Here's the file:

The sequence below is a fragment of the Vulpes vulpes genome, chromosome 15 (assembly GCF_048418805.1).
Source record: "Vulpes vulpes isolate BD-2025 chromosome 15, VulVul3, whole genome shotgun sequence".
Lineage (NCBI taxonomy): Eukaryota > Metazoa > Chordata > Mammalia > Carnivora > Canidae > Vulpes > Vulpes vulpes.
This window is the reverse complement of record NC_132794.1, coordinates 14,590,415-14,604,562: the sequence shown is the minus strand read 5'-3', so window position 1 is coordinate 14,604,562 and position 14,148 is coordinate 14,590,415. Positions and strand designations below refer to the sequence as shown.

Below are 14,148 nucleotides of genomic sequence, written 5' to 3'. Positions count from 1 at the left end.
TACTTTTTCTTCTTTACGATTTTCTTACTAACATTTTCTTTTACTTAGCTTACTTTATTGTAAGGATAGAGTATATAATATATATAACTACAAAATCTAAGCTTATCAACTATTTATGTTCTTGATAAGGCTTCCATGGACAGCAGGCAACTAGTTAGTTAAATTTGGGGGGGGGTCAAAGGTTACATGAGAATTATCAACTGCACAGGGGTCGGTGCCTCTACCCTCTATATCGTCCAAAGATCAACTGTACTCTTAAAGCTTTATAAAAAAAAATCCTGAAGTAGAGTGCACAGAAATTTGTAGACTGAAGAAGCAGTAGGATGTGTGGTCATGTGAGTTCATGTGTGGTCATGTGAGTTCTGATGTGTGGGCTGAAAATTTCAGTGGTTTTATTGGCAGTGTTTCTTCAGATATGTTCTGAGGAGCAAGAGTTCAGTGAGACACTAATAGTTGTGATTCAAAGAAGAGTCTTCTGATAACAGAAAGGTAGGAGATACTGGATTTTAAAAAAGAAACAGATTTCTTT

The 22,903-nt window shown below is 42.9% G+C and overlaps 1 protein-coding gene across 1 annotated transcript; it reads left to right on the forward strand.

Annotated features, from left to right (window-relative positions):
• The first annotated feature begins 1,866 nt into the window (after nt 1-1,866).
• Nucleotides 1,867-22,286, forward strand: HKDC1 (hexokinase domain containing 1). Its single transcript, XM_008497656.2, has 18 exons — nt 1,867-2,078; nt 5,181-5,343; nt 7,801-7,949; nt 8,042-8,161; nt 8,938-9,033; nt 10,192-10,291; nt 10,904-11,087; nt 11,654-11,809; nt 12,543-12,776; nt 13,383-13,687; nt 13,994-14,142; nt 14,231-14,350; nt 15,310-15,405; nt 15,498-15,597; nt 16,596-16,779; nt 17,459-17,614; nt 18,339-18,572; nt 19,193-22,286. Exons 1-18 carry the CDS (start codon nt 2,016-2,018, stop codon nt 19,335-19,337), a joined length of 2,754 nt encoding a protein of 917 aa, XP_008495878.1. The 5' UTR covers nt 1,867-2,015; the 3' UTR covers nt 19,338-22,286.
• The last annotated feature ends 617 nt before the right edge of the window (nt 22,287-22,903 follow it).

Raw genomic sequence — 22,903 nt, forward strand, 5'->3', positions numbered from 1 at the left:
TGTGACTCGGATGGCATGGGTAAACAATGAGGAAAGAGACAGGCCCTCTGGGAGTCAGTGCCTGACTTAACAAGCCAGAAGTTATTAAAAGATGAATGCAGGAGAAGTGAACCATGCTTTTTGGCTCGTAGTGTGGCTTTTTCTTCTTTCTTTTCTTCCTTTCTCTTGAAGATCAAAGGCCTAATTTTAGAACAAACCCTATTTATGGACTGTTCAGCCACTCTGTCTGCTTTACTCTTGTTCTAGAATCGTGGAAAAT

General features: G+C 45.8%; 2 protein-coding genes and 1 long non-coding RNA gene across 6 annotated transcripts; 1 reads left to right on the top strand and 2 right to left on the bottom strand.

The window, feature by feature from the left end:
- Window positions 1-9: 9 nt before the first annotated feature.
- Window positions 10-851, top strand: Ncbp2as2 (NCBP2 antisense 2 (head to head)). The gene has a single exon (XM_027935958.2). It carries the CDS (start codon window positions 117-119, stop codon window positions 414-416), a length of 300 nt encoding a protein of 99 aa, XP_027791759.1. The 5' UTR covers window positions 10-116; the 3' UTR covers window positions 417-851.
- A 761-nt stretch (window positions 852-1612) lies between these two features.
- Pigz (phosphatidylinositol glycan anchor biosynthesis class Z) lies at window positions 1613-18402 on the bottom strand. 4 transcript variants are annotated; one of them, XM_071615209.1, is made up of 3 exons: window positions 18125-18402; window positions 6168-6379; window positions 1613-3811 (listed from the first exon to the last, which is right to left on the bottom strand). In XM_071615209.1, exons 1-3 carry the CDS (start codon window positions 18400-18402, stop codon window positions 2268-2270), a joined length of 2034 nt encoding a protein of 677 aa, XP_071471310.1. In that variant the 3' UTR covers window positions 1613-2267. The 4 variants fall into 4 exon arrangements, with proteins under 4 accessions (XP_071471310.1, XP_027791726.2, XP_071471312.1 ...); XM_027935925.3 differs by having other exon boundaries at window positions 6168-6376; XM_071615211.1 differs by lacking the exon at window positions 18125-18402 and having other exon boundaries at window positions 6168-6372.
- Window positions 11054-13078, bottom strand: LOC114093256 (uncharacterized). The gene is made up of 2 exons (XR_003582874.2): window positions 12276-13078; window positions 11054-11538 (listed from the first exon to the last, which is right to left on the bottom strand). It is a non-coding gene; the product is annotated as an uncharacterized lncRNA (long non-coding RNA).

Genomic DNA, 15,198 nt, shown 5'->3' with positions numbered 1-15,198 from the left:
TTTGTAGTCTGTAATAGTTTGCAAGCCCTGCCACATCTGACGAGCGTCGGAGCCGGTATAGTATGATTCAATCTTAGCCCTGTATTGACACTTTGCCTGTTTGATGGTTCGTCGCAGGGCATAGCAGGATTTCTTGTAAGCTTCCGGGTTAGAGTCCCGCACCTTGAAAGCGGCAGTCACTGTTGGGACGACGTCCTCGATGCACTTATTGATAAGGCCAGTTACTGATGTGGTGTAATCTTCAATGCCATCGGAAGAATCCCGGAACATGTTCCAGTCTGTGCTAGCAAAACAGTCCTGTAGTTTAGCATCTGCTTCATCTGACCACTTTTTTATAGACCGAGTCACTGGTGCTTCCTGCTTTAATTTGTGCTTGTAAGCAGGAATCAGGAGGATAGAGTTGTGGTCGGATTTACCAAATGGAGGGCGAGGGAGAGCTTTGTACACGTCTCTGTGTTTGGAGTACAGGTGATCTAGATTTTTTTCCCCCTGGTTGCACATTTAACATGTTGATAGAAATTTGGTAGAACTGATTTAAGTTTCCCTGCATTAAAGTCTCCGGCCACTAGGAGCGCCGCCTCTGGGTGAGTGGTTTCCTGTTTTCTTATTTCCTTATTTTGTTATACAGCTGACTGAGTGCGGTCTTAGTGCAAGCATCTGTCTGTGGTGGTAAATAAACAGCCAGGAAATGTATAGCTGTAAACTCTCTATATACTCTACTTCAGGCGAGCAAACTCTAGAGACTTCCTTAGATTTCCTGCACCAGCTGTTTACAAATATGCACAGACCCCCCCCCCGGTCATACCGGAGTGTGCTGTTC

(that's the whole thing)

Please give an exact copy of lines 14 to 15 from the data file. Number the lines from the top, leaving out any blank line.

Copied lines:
General features: G+C 45.8%; 2 protein-coding genes and 1 long non-coding RNA gene across 6 annotated transcripts; 1 reads left to right on the top strand and 2 right to left on the bottom strand.

The window, feature by feature from the left end: